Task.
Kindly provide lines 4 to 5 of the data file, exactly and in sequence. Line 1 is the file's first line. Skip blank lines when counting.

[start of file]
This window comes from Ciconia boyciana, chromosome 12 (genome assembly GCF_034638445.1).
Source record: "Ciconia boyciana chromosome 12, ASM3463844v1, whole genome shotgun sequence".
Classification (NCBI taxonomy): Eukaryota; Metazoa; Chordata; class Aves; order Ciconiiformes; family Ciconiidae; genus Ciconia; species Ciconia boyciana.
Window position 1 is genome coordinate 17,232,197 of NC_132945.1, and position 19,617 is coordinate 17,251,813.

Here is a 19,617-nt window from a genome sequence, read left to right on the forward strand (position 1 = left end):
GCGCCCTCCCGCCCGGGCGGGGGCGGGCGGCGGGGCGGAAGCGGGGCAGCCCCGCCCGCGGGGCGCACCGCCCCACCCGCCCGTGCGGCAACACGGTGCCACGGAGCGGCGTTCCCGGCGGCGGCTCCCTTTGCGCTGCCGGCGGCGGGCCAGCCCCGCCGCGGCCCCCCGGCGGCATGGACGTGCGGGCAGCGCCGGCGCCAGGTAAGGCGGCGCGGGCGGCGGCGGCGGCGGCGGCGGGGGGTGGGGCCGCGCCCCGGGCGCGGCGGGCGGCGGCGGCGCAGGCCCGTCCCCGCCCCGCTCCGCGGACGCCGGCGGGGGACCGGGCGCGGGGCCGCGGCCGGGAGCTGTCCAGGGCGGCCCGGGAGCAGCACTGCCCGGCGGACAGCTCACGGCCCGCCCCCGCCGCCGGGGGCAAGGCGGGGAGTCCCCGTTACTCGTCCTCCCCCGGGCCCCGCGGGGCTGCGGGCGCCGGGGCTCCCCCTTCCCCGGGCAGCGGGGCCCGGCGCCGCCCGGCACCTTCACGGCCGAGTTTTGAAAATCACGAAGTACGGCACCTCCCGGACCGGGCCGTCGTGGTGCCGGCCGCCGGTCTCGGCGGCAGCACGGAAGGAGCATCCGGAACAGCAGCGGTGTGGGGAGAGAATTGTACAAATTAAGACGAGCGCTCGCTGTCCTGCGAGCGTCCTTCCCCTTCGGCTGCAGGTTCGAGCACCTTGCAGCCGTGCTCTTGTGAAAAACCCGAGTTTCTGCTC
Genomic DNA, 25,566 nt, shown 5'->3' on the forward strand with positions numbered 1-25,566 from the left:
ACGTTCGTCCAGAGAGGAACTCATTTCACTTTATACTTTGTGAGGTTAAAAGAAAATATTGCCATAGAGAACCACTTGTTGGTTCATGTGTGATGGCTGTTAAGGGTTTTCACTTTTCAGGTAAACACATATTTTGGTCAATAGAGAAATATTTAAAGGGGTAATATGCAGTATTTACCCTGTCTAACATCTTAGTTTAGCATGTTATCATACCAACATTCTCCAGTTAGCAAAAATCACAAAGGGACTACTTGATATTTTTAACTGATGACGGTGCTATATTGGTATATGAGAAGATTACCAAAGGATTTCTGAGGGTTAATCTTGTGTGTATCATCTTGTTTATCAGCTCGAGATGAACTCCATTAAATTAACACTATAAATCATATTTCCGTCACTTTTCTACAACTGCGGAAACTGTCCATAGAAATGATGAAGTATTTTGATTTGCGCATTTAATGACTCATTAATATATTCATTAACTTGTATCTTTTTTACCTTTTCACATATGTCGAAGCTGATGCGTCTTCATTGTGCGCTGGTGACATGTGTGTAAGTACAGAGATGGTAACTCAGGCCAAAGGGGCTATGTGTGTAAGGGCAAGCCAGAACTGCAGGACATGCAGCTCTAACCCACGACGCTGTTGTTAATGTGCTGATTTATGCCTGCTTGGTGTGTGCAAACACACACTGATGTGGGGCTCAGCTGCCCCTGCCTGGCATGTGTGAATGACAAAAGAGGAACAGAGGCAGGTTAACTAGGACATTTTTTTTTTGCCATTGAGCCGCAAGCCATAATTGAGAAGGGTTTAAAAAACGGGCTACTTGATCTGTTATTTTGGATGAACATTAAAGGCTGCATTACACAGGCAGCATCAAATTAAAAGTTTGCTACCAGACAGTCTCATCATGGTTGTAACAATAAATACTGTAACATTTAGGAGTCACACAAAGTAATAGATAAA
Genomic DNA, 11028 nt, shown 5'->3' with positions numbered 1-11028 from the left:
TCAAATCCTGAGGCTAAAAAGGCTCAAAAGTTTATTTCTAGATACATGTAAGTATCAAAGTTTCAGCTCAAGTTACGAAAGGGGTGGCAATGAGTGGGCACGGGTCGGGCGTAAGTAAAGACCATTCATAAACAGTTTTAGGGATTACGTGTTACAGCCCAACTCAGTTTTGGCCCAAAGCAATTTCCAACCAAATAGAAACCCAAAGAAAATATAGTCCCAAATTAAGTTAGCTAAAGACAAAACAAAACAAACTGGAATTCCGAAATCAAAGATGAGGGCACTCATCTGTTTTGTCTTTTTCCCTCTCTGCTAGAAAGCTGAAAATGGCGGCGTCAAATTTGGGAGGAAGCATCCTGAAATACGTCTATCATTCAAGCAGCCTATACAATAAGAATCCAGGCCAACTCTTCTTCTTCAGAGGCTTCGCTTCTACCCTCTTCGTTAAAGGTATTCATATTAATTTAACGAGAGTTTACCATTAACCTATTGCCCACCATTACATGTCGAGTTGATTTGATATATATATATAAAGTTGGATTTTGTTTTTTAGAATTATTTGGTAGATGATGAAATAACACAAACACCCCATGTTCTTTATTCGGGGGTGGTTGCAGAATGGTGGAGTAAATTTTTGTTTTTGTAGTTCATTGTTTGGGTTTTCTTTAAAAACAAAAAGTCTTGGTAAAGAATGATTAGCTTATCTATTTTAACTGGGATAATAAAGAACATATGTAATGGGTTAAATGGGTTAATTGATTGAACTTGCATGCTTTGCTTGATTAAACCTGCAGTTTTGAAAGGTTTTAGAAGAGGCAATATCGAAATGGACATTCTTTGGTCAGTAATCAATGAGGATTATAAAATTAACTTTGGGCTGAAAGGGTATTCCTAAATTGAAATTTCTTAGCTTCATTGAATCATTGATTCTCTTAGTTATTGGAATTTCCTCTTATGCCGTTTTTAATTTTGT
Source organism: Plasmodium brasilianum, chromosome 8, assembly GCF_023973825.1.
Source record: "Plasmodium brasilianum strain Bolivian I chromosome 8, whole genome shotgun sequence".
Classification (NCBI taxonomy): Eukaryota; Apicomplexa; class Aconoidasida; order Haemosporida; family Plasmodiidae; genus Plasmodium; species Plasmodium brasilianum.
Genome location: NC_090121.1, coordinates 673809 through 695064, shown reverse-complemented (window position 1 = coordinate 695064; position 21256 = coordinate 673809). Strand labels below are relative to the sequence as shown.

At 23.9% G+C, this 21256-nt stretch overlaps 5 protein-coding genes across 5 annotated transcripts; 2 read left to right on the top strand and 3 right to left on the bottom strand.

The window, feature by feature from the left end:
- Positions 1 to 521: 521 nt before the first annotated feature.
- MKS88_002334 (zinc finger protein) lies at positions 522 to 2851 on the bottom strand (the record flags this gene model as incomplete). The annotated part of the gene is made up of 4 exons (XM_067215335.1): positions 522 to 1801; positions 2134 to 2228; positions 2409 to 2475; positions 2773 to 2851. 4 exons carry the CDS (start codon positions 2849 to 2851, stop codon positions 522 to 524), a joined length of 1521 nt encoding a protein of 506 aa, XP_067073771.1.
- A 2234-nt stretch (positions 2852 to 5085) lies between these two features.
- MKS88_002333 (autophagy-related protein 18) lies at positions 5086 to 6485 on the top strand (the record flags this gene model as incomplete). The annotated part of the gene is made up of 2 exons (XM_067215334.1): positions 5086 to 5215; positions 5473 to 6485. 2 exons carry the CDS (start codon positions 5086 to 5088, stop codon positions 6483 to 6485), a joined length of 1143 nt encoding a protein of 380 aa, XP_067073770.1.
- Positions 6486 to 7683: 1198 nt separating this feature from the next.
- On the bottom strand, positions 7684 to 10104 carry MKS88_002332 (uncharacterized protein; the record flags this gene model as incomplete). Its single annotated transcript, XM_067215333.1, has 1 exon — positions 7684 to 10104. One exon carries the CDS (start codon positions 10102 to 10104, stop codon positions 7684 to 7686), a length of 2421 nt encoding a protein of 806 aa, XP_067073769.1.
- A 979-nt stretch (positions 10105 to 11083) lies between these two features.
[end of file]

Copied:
Window position 1 is genome coordinate 17,232,197 of NC_132945.1, and position 19,617 is coordinate 17,251,813.

Here is a 19,617-nt window from a genome sequence, read left to right on the forward strand (position 1 = left end):